CCA’s efforts to implement Guided Pathways with the goal of improving student success through structured program mapping is a strength. It’s a strength because it guides students through choices to reach their career path while also aiming to minimize and/or avoid setbacks that could occur during their educational journey. Already underway are plans for improving through the development of Pathway Communities that bring together both Academic Affairs and Student Affairs to support students in their Guided Pathways. This will be an excellent intentional effort creating a community of support from education to career success.
CCA’s commitment to and efforts around Inclusive Excellence is also a strength. The work that Quill Phillips has done with her team to develop the IE Strategic Plan, to train and to actualize the steps to move towards an environment that embraces all identities, is truly an exceptional effort that speaks to ensuring the mantra of “You Matter, You Are Valued, You Belong.” I have only been at CCA for four weeks now and probably spend most of my days in meetings, and in all my meetings equity and equity-mindedness is mentioned or is used as a lens for practice. I anticipate the IE work will continue to improve our campus climate and our campus environment.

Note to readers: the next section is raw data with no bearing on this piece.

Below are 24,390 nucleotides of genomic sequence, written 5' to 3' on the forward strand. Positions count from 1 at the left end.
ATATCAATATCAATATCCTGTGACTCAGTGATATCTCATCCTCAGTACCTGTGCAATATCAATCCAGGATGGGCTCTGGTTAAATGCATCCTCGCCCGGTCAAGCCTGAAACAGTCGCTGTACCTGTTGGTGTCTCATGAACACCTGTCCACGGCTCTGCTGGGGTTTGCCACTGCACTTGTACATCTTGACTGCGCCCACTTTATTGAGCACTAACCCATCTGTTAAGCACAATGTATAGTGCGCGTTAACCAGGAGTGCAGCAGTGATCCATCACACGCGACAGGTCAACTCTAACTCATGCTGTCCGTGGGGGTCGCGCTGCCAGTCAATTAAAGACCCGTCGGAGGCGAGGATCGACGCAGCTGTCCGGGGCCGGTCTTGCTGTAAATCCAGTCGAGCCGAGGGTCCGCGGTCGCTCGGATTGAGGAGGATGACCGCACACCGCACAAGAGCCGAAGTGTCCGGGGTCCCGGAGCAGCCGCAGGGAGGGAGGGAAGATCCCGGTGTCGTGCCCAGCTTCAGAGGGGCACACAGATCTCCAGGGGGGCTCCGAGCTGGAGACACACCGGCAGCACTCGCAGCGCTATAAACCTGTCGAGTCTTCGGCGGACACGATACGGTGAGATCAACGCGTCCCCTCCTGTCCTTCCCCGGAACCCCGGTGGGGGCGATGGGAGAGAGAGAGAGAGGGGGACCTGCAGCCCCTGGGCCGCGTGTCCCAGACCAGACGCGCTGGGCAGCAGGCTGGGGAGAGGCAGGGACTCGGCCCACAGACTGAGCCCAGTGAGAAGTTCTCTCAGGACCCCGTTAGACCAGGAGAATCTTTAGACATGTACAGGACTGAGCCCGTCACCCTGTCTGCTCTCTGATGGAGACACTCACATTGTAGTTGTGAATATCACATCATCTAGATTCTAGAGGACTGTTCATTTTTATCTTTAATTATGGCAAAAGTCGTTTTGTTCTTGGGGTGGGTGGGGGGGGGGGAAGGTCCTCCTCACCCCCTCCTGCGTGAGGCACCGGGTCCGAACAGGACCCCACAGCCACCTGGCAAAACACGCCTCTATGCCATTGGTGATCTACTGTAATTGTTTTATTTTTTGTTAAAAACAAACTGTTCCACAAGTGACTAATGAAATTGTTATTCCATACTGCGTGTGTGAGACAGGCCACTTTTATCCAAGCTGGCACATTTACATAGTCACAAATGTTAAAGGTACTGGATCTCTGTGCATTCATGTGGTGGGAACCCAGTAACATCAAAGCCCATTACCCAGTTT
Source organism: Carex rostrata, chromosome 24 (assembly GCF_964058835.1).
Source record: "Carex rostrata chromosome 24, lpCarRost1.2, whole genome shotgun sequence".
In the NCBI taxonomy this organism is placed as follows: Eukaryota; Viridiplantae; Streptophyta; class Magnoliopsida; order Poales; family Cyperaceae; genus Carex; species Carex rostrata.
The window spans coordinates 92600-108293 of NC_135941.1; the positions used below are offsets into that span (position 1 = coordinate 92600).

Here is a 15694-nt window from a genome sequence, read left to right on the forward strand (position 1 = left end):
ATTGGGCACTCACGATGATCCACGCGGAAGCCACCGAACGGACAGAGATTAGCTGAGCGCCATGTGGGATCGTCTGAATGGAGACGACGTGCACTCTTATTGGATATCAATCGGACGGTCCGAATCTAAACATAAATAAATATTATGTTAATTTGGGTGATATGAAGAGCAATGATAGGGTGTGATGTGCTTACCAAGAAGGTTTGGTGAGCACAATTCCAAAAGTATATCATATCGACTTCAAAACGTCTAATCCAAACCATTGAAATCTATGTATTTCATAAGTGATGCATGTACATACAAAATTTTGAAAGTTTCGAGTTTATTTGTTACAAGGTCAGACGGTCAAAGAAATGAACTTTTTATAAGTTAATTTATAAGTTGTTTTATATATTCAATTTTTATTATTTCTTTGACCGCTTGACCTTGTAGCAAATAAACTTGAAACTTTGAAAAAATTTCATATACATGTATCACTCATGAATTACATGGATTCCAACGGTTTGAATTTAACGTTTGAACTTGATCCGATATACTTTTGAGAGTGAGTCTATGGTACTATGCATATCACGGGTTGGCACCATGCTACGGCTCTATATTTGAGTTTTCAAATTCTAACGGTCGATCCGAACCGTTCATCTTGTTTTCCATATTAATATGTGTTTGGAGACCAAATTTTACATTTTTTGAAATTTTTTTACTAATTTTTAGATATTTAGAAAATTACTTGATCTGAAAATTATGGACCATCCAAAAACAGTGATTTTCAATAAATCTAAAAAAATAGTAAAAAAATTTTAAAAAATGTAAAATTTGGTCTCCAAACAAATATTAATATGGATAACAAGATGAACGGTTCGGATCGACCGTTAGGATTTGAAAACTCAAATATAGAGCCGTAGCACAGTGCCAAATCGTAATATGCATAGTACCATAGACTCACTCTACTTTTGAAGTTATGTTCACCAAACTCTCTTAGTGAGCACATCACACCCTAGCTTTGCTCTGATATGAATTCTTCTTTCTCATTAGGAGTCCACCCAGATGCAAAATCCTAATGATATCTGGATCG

And in my time here I have come to be constantly in awe of the Student Affairs division and its ability to do all that it do. Additionally, my direct reports (Reyna Anaya, Kristen Cusack, David Murphy, John Young, Sarah Jiter, Monica Paez, and LeeDel Cohenour) are all experts in their area and bring to the table a thoughtfulness in their advocacy of students and understanding of the innerworkings of their departments and genuine care for the well-being of their staff and students.
Where can CCA grow? Where are the opportunities for CCA?
This is something that I am still learning but I already can see the future potential as every day I am inspired by the people I work with.
Dear CCA Colleagues: As many of you are aware, CCA was designated a Hispanic-Serving Institution (HSI) in 2016. This designation means we meet the federal threshold of educating a 25% full-time equivalent student population that identifies as Hispanic/Latinx. Last semester our enrollment of students who identify as Hispanic/Latinx increased to almost 33%.